“But as soon as we started to centralize here in Charlotte, which was August 2021, the growth from there to now culturally and physically has been exponential. You could just see how far we’ve come.”

The improvement culminated with the U.S. defeating Japan 2-1 in the semifinals of the FIH Hockey Olympic Qualifier in India in January, which clinched a berth in Paris for the Americans.

The U.S. entered the 12-team tournament as the ninth seed and defeated India, New Zealand, Italy and Japan before losing to Germany in the final.

“It was absolutely amazing,” Kisha said. “It’s crazy how in one moment you just feel fulfilled. Everything you’ve done is validated. To qualify for the Olympics, especially in a tournament where no one thought you would, I still don’t have words for it yet.”

Four months later, her world changed with the cancer diagnosis. She said the surgery at Novant Health Presbyterian Medical Center was successful. She has surprised many by playing in three international matches since the surgery for papillary thyroid cancer, the most common type of thyroid cancer.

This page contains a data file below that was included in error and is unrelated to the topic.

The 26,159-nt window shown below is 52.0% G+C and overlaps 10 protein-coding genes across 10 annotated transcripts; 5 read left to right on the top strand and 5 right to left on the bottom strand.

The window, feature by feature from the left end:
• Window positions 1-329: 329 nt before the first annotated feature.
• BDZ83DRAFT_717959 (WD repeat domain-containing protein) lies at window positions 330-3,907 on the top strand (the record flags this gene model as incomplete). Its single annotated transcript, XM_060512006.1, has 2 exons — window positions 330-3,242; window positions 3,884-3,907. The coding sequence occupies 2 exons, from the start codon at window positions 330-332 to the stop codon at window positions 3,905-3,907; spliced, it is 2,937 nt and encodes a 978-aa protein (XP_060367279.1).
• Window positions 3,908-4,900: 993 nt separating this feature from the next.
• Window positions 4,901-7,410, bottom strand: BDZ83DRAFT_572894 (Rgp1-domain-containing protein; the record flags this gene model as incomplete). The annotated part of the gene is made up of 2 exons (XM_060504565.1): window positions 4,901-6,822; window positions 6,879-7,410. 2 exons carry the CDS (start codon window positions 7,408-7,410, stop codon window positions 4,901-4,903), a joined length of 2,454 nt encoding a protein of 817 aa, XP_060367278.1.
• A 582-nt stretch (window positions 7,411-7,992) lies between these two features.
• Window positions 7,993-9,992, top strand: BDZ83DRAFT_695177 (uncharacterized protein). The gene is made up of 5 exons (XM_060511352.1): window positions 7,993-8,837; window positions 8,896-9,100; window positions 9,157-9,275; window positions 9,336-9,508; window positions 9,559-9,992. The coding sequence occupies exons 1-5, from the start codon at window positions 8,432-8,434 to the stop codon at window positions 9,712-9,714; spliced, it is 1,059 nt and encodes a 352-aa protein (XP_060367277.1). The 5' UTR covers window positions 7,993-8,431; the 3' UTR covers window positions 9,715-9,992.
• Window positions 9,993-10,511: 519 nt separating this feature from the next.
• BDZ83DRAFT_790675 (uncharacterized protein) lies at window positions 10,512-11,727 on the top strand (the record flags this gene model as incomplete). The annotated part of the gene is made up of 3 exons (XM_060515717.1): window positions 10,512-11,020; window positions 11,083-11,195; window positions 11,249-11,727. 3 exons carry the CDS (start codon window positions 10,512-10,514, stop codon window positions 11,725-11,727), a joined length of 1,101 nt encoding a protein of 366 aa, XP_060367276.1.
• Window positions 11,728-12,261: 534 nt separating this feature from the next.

“Luckily, with this type of cancer I won’t need chemotherapy,” she said. “I’ll be taking radioactive iodine through a pill (next week). It’s been a little stressful and overwhelming. I’m on a different diet now to get ready for it.

“I’ll probably be isolated for about five days. It’s more or less to protect other people. I should be able to work out during that time. Then I should be good to go.”

One of those people is her husband of three years, Josh, who graduated with her from Hamburg. She said he’s been a rock through her ordeal. When she played at UConn, he drove hours from Pennsylvania to see almost all of her games.

“He’s been with me every step of the way,” she said. “He does not get the credit he deserves, that’s for sure.”

Josh Kisha said the last two months have seemed like an eternity.

“When she told me she had cancer, it was a pretty scary moment,” he said. “There’s been a lot of crying, a lot of hard times. We’re taking it day-by-day. It will all feel surreal when she steps on the pitch for that first game in Paris. I’m really looking forward to that moment.”

So is his wife, whose optimism has withstood a gut punch.

“I’m trying to stay positive, have a plan and follow the plan,” she said. “I’m going through some of the lowest points and some of the highest points of my life so far. I’m trying to relax and enjoy this moment, enjoy that I was able to achieve a goal that’s been mine forever.

“And to make sure I take care of my health.”

Editor’s note: This is the first of four stories on Berks high school products who are on the U.S. field hockey team going to the Olympics.


Source: Berkshire mont